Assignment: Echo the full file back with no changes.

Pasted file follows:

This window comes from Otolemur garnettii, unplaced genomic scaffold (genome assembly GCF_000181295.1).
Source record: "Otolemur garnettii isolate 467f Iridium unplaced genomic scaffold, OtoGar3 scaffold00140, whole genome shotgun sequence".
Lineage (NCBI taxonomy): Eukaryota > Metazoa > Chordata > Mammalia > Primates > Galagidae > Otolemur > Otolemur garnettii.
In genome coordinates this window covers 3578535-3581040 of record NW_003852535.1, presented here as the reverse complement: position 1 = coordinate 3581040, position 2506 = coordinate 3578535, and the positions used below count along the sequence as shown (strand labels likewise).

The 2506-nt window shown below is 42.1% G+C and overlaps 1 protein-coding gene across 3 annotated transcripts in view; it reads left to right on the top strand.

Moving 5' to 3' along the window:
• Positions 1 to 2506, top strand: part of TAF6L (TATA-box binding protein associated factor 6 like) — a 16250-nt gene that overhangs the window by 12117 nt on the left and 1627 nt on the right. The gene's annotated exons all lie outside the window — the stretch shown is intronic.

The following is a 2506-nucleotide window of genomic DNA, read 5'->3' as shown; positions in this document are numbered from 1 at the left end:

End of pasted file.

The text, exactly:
This window comes from Otolemur garnettii, unplaced genomic scaffold (genome assembly GCF_000181295.1).
Source record: "Otolemur garnettii isolate 467f Iridium unplaced genomic scaffold, OtoGar3 scaffold00140, whole genome shotgun sequence".
Lineage (NCBI taxonomy): Eukaryota > Metazoa > Chordata > Mammalia > Primates > Galagidae > Otolemur > Otolemur garnettii.
In genome coordinates this window covers 3578535-3581040 of record NW_003852535.1, presented here as the reverse complement: position 1 = coordinate 3581040, position 2506 = coordinate 3578535, and the positions used below count along the sequence as shown (strand labels likewise).

The 2506-nt window shown below is 42.1% G+C and overlaps 1 protein-coding gene across 3 annotated transcripts in view; it reads left to right on the top strand.

Moving 5' to 3' along the window:
• Positions 1 to 2506, top strand: part of TAF6L (TATA-box binding protein associated factor 6 like) — a 16250-nt gene that overhangs the window by 12117 nt on the left and 1627 nt on the right. The gene's annotated exons all lie outside the window — the stretch shown is intronic.

The following is a 2506-nucleotide window of genomic DNA, read 5'->3' as shown; positions in this document are numbered from 1 at the left end: